By Steve Trent
The UN climate conference taking place in Morocco over the last two weeks was billed as an “implementation” conference, and without the pageantry and fanfare of last year’s Paris talks it was a lower key affair.
In fact, the biggest news came before the conference even began, before the diplomats arrived and the corridors filled. On 4 November, the global climate treaty – the Paris Agreement – entered into international law, less than a year after the promise was made. A clear sign of the growing global momentum for action.
But the work is not done and we cannot get complacent.
In Morocco attention has shifted towards meeting the goals enshrined in the Agreement; to ensure that countries meet the national emissions reduction pledges set out in the deal, with systems in place to increase these pledges over time and support measures to allow all countries to collectively move towards a phase out of greenhouse gas emissions this century.
Only then will governments be able to meet their goal of holding temperature rise “well below 2°C” on pre industrial levels, or the 1.5°C limit being called for by the world’s most vulnerable nations.
With a North African host, climate impacts featured prominently at this year’s conference, with the first ever Climate Justice Day and climate refugees and migration on the agenda. And with 2016 heading to be the hottest year since records began, and analysis showing that current pledges keep the world on a trajectory to a 3°C temperature rise, the stakes have never been higher.
Failing to take strong action now will leave the world’s poorest and most vulnerable in peril.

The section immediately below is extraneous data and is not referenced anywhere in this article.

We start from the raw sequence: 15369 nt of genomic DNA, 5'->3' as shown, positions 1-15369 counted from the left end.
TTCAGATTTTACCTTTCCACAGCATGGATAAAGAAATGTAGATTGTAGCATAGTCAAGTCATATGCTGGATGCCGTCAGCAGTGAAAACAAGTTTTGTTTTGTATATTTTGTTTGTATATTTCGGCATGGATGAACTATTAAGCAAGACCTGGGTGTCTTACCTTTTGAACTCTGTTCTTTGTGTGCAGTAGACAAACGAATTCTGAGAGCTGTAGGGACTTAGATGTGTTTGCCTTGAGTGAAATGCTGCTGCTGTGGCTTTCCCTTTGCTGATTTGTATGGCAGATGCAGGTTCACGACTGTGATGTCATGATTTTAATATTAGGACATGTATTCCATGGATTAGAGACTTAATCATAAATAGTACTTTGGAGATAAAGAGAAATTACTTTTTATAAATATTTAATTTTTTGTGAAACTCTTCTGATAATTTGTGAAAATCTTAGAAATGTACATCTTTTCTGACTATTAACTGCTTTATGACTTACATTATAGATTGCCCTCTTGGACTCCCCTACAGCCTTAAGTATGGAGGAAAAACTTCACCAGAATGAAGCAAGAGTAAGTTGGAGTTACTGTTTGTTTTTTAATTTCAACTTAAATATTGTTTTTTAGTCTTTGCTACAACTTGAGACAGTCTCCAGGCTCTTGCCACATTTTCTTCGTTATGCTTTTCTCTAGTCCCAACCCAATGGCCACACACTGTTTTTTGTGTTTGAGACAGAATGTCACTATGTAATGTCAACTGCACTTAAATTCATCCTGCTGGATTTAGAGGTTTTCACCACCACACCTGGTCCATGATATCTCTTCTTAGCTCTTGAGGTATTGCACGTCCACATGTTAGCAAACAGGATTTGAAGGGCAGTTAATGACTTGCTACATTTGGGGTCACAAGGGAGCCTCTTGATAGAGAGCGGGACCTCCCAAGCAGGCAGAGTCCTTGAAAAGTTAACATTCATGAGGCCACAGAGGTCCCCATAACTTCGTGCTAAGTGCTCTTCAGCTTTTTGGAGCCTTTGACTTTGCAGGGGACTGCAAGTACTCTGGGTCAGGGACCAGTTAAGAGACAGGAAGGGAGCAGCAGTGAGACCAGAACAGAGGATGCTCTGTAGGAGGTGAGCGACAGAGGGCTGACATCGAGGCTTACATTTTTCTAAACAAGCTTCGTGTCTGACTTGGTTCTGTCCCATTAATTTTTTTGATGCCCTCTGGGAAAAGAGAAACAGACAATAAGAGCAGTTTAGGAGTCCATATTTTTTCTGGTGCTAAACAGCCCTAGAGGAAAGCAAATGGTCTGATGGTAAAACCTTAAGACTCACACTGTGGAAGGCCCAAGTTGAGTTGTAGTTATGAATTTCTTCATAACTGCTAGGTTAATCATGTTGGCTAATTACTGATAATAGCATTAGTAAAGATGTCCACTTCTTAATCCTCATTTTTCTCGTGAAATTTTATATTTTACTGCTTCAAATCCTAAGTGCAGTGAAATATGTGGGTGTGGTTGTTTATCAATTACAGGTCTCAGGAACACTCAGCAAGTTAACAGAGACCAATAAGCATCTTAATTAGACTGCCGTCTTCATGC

Perhaps HE Hilda Heine, President of the Marshall Islands described it best when she addressed the almost 200 nations meeting in Marrakesh, saying:
“If we do not peak global emissions by 2020 and keep warming to 1.5°C the survival of my island is at stake.”
In 2015 natural disasters displaced around 19.2 million people, a vast majority of which were caused by extreme weather events such as storms and flooding. Over the last eight years, over 203 million people have been displaced by disasters. Meanwhile, climate change continues to act as a threat multiplier for existing economic and political tensions, increase the risk of conflict and intensify the impact and spread of disease.
By failing to act on climate change governments will be leaving millions more to this fate. As French President, Francois Hollande said in Marrakesh, inaction would be “disastrous for future generations and it would be dangerous for peace.”
At EJF, we are dedicated to the protection of vulnerable communities forced to flee their homes because of worsening climate impacts, and we hope to see all countries – led by the highest emitters – continue to work to realise the agreement made in Paris.
Countries have agreed to act. Now they must do so with increasing speed and ambition.